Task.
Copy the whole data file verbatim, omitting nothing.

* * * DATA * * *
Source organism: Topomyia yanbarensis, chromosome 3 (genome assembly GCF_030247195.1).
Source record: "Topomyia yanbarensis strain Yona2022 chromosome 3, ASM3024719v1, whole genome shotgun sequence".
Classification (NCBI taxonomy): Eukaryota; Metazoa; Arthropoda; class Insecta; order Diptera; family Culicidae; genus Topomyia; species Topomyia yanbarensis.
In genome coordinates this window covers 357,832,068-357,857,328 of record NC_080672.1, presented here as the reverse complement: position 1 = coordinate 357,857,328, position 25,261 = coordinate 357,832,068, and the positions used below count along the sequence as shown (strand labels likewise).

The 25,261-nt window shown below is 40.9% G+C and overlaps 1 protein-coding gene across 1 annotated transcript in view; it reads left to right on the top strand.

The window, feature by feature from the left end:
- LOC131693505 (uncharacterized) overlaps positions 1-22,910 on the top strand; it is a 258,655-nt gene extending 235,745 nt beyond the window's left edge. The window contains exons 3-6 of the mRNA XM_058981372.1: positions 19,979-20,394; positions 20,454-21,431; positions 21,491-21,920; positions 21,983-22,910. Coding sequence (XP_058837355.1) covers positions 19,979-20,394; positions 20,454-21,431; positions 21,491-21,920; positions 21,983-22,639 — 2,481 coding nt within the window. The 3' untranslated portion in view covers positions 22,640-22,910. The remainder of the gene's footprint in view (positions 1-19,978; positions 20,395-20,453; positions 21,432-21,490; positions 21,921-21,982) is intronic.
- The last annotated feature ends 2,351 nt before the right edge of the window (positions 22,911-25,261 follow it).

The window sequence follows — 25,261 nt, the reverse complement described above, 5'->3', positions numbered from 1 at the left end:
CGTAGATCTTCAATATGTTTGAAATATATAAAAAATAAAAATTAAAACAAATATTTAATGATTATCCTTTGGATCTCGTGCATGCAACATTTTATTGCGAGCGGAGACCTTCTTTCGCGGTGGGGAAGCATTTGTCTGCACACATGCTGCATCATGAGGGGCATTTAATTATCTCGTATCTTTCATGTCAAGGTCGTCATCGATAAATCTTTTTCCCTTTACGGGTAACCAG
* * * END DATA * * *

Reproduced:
Source organism: Topomyia yanbarensis, chromosome 3 (genome assembly GCF_030247195.1).
Source record: "Topomyia yanbarensis strain Yona2022 chromosome 3, ASM3024719v1, whole genome shotgun sequence".
Classification (NCBI taxonomy): Eukaryota; Metazoa; Arthropoda; class Insecta; order Diptera; family Culicidae; genus Topomyia; species Topomyia yanbarensis.
In genome coordinates this window covers 357,832,068-357,857,328 of record NC_080672.1, presented here as the reverse complement: position 1 = coordinate 357,857,328, position 25,261 = coordinate 357,832,068, and the positions used below count along the sequence as shown (strand labels likewise).

The 25,261-nt window shown below is 40.9% G+C and overlaps 1 protein-coding gene across 1 annotated transcript in view; it reads left to right on the top strand.

The window, feature by feature from the left end:
- LOC131693505 (uncharacterized) overlaps positions 1-22,910 on the top strand; it is a 258,655-nt gene extending 235,745 nt beyond the window's left edge. The window contains exons 3-6 of the mRNA XM_058981372.1: positions 19,979-20,394; positions 20,454-21,431; positions 21,491-21,920; positions 21,983-22,910. Coding sequence (XP_058837355.1) covers positions 19,979-20,394; positions 20,454-21,431; positions 21,491-21,920; positions 21,983-22,639 — 2,481 coding nt within the window. The 3' untranslated portion in view covers positions 22,640-22,910. The remainder of the gene's footprint in view (positions 1-19,978; positions 20,395-20,453; positions 21,432-21,490; positions 21,921-21,982) is intronic.
- The last annotated feature ends 2,351 nt before the right edge of the window (positions 22,911-25,261 follow it).

The window sequence follows — 25,261 nt, the reverse complement described above, 5'->3', positions numbered from 1 at the left end:
CGTAGATCTTCAATATGTTTGAAATATATAAAAAATAAAAATTAAAACAAATATTTAATGATTATCCTTTGGATCTCGTGCATGCAACATTTTATTGCGAGCGGAGACCTTCTTTCGCGGTGGGGAAGCATTTGTCTGCACACATGCTGCATCATGAGGGGCATTTAATTATCTCGTATCTTTCATGTCAAGGTCGTCATCGATAAATCTTTTTCCCTTTACGGGTAACCAG